Once upon a time, America’s Tax Man was America’s airman.
Henry Bloch, founder of H&R Block, enlisted in the Army Air Corps shortly after the Pearl Harbor attack and was trained as a navigator for bomber missions. He flew 32 missions over Europe as a navigator on a B-17 Flying Fortress. His first mission was the third-ever raid over Berlin by the Allies.
Bloch’s wartime experiences, and the impact those experiences had on shaping his postwar business career, is the topic of a new book from BkMk Press at the University of Missouri-Kansas City.
“Navigating a Life: Henry Bloch in World War II” is written by John Herron, UMKC associate professor of History, and Mary Ann Wynkoop, retired director of UMKC’s American Studies program. Herron also serves as associate dean of the UMKC College of Arts and Sciences and associate director of the UMKC Honors College.
“Henry’s wartime experiences, and how he remembers them, prove that in many ways, the Second World War was the event of his life. How the war cuts through his career is the subject of this small volume,” Herron wrote in the book’s acknowledgments.
Bloch and Herron discussed the book, and how Bloch’s wartime experiences helped shape his business career, at a special book-release program at the Plaza Branch of the Kansas City Public Library on March 29.
“I feel a special sense of pride about UMKC’s involvement with ‘Navigating a Life.’ Henry Bloch has been one of our university’s most steadfast and generous supporters, and has done so much for our community. And as this book reveals, so much for our nation as well,” said UMKC Chancellor Leo E. Morton. “It is an honor to have this book, written by current and retired faculty members and published by our publishing house, so closely identified with our university.”
The book opens with Bloch as a student at the University of Michigan when the Pearl Harbor attack launched the U.S. into the expanding global war. Upon his enlistment, he was sent to San Antonio for training, and then stationed with the Eighth Air Force, 95th Bomb Group, at Horham, England. The narrative sees him through his combat missions, his return to the U.S. to learn cutting-edge business management practices through a special program for military officers at Harvard Business School, his return to Kansas City upon discharge at war’s end, and concludes with the founding of H&R Block.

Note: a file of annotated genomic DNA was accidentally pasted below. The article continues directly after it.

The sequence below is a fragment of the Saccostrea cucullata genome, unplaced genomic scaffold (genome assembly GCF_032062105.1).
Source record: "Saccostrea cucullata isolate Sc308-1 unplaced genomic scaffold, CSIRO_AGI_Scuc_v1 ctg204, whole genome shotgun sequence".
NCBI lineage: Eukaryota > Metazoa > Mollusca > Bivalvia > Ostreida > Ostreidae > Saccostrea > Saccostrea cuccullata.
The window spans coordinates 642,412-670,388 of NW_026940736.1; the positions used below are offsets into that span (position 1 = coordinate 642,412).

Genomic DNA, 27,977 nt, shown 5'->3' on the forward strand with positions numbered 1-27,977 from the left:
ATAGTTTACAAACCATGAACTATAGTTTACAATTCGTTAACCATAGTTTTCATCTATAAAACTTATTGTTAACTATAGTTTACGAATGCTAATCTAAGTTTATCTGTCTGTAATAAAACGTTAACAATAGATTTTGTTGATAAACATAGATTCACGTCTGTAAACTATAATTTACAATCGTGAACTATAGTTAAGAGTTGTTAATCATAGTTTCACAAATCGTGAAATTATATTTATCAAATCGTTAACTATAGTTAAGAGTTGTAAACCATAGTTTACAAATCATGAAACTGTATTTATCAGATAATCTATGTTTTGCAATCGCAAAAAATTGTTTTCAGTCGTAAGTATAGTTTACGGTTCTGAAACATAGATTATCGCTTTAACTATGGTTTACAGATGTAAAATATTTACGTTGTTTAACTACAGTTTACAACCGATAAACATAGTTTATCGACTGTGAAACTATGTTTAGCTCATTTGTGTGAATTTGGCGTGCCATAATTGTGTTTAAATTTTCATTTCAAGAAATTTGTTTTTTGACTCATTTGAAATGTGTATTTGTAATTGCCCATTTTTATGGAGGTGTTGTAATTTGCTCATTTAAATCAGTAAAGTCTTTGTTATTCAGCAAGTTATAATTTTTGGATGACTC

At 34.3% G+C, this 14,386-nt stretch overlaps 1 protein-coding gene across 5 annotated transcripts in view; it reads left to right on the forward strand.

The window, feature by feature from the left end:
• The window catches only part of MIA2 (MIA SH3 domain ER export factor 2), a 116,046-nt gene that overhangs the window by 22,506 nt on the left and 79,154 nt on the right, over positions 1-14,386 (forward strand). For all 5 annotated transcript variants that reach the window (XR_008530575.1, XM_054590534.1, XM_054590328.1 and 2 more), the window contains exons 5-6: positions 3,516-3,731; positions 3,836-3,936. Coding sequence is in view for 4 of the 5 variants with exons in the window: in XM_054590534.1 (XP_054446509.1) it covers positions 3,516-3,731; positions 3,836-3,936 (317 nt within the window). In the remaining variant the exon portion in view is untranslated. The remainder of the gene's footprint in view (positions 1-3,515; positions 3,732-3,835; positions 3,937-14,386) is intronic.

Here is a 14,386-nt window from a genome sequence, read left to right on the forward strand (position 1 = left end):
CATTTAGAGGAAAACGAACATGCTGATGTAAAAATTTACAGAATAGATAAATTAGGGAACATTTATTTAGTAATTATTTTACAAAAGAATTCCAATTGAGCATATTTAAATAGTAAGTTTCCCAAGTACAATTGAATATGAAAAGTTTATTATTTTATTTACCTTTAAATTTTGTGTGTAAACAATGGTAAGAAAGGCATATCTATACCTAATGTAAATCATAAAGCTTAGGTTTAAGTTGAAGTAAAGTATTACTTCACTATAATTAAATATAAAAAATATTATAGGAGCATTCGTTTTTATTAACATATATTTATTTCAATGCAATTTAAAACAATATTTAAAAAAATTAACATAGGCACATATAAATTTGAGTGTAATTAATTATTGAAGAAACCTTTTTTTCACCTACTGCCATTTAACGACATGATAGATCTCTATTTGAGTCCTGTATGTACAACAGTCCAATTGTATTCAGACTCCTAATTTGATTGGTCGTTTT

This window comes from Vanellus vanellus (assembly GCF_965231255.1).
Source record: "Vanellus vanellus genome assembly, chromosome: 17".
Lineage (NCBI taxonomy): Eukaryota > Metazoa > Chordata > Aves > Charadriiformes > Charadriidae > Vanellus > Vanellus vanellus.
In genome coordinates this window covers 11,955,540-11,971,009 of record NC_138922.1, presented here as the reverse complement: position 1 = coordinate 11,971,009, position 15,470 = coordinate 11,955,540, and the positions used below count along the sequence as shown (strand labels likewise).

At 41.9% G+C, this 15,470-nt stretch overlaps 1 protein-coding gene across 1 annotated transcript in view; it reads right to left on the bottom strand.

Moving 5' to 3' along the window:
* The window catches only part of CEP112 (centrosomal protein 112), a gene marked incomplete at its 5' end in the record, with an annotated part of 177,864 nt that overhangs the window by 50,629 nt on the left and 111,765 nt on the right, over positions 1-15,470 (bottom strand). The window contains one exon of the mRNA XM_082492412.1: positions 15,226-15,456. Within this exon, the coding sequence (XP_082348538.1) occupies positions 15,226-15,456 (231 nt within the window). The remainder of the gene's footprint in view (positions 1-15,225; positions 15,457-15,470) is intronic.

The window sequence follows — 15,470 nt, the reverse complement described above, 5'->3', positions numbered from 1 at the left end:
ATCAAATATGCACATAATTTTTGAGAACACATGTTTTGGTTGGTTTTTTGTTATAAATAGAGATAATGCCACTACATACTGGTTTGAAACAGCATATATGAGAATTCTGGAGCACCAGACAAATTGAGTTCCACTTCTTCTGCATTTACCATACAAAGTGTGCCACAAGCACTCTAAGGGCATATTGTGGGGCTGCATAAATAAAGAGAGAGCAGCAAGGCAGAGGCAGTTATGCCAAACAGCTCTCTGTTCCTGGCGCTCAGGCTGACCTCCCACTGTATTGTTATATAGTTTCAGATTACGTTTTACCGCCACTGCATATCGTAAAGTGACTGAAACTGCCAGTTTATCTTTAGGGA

The book includes a forward by Air Force Gen. (ret.) Richard B. Myers, former Chairman of the Joint Chiefs of Staff and currently president of Kansas State University.
“This book is about the American spirit, embodied in the men and women who fought in World War II. Henry Bloch, through his early life and his decision to join the fight for freedom, especially exemplifies this spirit,” Myers wrote. “Through Henry, we also learn the remarkable impact these brave men and women had on the past seventy years of American history.”
Myers summed up the impact of Bloch’s wartime service on his business success this way:
“Henry Bloch came back to America a changed man. He was still the optimistic, intellectually curious, and persistent person he was when he left. But … Henry was no longer afraid; he was not afraid to fail and was no longer self-limiting in what he would attempt. WWII forever altered his views of risk taking. As the book makes clear, there would be no H&R Block without his experiences in military training and combat above the European continent.”
Bloch rarely discussed his wartime experiences over most of his postwar life. As his four children wrote in a note in the book, “He rarely uttered a word about his war experience. He understood his military experiences as his duty, a responsibility to protect his nation’s freedom. Why, Dad thought, should he then brag about something that millions like him were expected to do? Fulfilling an obligation was not considered bravery or heroism.”
But as the number of surviving members of the “Greatest Generation” dwindled, Bloch felt an obligation to history.
“That war was a singular moment in human history. Forces of great evil were vanquished, and it ushered in a period of American greatness on the world stage. My role in it was minor, but every thread in that tapestry has meaning and deserves memory,” he said.
“Navigating a Life” is published by BkMk Press, the UMKC publishing house. Copies can be purchased from the BkMk website. All proceeds from sales of the book will go to BkMk and the UMKC Department of History.[UMKC Today]